Save like Nana did. The side gig.

With economic times being more and more uncertain I have been thinking a lot how the trusty side gig, side hustle,  is a very important thing.  It is an economic "don't have all your eggs in one basket" plan.  

I love to refer to solid instruction and this verse "invest in seven ventures, yes, in eight;  you do not know what may come upon the land" is just perfect.   Now and then there is someone who says they plan to lay on their lounge and trust in God to provide.  I guess that is ok if you are running seven or eight ventures while laying down!  πŸ™„

The wise woman is also busy doing stuff.  Let us think... she is selling her wares to merchants,  makes an investment, is generous to the poor,  makes things for her household and she works into the night.  She has a few side gigs going on! 

Developing a side gig is a bit like growing a veggie garden.  It is not going to work to start digging, building up the soil,  learning to grow, planting seeds... when you urgently need food.  You want to have all the done,  many practices and much learning from failures,  so that your garden is always ready.   Starting a little business is something we need to do today.  Or preferably yesterday! 

Both of my Nanas made money before they were married by arranging flowers for wreaths and weddings. I guess this is where my love of flowers comes from!  I wish they were here to ask what other things they did during the war and depression years for cash.    My own parents started out with many side gigs.  When I was a kid Dad had chickens and sold eggs.  However I know he sold all of the manure from the chickens and I have memories of Mum and Dad dressing ducks all weekend and various other projects. 

Dad was booted out of school for being dyslexic when he was 13 or 14.  So he began to trap and sell rabbits door to door.  He saved up enough money to buy a sow (pregnant/pig) and she had nine piglets.  I don't know how Nan felt about this in her garden.  But he continued on in this fashion and was able to leave me this farm.   

Mum one the other hand grew up with their teenage years making bricks to build their house.  So when Mum and Dad married Mum was pretty used to hard work!

When I was in high school I joined a little craft shop.  It was like a coop where if you joined you could sell your crafts.  I can't even remember what I made... but I used to be thrilled with some cash at the end of each month which was handed over in a little paper bag!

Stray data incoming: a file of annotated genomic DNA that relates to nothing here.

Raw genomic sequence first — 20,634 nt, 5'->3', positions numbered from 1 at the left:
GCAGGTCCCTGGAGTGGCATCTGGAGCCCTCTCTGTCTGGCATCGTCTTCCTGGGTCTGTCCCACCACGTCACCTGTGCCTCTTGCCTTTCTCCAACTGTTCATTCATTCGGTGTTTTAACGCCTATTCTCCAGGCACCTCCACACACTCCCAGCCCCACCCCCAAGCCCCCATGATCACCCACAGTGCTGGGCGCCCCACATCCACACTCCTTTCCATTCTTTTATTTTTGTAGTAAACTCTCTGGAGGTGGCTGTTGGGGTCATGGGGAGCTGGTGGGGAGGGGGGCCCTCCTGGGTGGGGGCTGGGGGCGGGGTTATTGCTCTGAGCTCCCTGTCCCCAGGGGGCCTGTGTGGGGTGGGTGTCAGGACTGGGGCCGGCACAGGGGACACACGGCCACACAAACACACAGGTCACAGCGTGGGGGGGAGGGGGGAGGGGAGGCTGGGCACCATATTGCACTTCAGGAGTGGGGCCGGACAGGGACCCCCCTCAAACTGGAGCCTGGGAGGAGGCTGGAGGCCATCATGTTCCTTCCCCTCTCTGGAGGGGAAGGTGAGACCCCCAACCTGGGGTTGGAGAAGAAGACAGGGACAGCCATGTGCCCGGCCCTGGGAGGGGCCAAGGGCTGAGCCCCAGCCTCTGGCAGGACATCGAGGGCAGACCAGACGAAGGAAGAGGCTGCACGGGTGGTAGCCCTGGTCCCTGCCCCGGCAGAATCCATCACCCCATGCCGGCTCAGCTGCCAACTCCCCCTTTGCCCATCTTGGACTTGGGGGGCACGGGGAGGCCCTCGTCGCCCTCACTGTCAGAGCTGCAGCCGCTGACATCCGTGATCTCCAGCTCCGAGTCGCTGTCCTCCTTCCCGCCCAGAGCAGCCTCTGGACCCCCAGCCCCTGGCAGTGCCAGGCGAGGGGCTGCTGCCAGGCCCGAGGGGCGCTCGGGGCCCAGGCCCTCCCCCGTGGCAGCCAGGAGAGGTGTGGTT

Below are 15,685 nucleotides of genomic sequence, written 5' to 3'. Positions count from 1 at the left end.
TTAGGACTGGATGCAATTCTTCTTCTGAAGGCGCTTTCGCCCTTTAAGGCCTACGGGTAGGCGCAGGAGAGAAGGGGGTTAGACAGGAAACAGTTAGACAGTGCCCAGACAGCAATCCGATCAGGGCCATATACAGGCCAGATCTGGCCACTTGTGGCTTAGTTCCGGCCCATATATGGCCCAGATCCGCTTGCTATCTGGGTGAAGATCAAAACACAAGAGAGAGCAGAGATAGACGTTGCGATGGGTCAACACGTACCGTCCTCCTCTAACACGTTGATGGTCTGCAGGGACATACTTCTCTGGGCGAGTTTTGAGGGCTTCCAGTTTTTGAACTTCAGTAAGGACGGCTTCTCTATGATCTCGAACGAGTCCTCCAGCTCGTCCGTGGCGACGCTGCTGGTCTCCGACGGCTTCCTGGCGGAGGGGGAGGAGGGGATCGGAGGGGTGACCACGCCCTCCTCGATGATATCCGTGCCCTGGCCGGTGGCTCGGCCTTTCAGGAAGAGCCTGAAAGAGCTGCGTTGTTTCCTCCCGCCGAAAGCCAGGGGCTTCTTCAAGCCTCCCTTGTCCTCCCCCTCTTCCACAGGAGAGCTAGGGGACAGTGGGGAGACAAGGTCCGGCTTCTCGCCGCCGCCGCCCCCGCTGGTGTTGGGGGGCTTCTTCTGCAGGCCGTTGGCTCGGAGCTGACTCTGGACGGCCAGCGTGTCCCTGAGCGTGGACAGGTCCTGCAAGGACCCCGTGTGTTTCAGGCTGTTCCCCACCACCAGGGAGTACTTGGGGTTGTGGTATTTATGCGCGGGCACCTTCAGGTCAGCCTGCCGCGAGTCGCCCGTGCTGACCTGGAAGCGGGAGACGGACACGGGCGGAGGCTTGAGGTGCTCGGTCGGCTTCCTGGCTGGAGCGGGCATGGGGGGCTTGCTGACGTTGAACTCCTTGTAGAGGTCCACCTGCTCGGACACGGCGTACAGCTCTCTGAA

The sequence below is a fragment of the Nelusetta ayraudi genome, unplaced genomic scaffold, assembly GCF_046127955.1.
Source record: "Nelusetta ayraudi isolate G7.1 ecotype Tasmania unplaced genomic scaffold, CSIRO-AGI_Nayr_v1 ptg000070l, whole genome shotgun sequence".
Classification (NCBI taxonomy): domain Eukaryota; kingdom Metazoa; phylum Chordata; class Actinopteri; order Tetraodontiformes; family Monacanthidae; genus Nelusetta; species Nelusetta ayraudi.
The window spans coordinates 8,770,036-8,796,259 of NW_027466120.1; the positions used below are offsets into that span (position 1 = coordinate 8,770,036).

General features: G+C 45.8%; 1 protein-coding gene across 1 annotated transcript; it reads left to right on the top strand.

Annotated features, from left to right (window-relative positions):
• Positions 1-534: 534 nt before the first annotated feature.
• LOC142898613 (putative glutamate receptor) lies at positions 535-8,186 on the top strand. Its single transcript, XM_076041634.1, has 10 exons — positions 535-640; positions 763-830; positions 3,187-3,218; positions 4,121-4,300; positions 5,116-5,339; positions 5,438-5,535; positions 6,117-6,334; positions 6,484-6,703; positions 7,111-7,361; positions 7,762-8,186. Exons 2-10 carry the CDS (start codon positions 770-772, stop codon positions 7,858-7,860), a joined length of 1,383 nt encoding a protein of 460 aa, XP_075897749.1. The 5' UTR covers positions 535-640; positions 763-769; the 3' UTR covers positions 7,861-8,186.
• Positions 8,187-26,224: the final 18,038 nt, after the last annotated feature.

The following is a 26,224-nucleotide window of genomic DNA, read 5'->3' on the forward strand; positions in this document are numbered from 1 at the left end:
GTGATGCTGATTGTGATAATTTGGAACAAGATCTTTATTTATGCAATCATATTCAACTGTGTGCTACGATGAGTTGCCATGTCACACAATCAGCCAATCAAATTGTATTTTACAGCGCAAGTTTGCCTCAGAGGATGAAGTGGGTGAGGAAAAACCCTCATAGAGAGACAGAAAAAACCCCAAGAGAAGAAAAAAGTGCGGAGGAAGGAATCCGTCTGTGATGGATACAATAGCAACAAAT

Before I had children I worked in a health food shop (amongst various other jobs) and my side gig was making cakes for a resort.  

When my girls were little I had more things going...  I supplied a local cafe with trays of Lasagne.   I embroidered and sewed,  especially embroidered baby blankets and pram sets.   I will show some photos with this post.  This really suited me as I was busy during the days and loved to work at night... (night owl.)

In the city when the girls were older I began to thrift shop and re sell vintage clothes and accessories.  This really started when I was in my teens I found a black lace wedding dress which I bought for $5 and later sold for $500.   After that I was hooked!   I supplied a gorgeous little Shabby Chic/vintage store with loads of clothes, hats, bags etc.   It was a way of amazing money and also great fun.    In the city people often sat furniture on the side of the road and I began to pick up old dressing tables, side tables and chests of drawers.  I made up my own paint colour in the palest milky pink you ever saw.  I painted and distressed everything, lined drawers with gorgeous perfumed papers.   They sold like hot cakes!   Eventually I made up jars of my pink paint and it sold in this store as "Annabel's pink paint."   This was pretty lucrative back then!   I also found big old mirrors with ornate frames and gave them paint treatments as well... they also sold amazingly.  

I went through a stage of making paper roses.

These days... I have developed a lot of things that we produce.  I knew I needed to be a producer.   These things give me something I could sell.   Currently I could sell eggs for sure!  I COULD sell freeze dried produce also.   My eyesight isn't as good as it was when I was selling embroidery...  but I could take in mending as I am pretty used to mending and repairs and have all the supplies.   I can also hatch chicks as I think chooks would be a hot commodity in hard times.

A friend of mine used to make the most beautiful Gingerbread houses every Christmas.   They even had little lights inside you could turn on.  This was an annual side gig for her. 

So lets brain storm.  Your side gig could be something you produce.   Knitting, crochet, sewing,  herbs, veggies,  seeds...    seedlings...   Kids in our area sell bags of pinecones,  kindling,  manure...  some of these kids are absolutely killing it!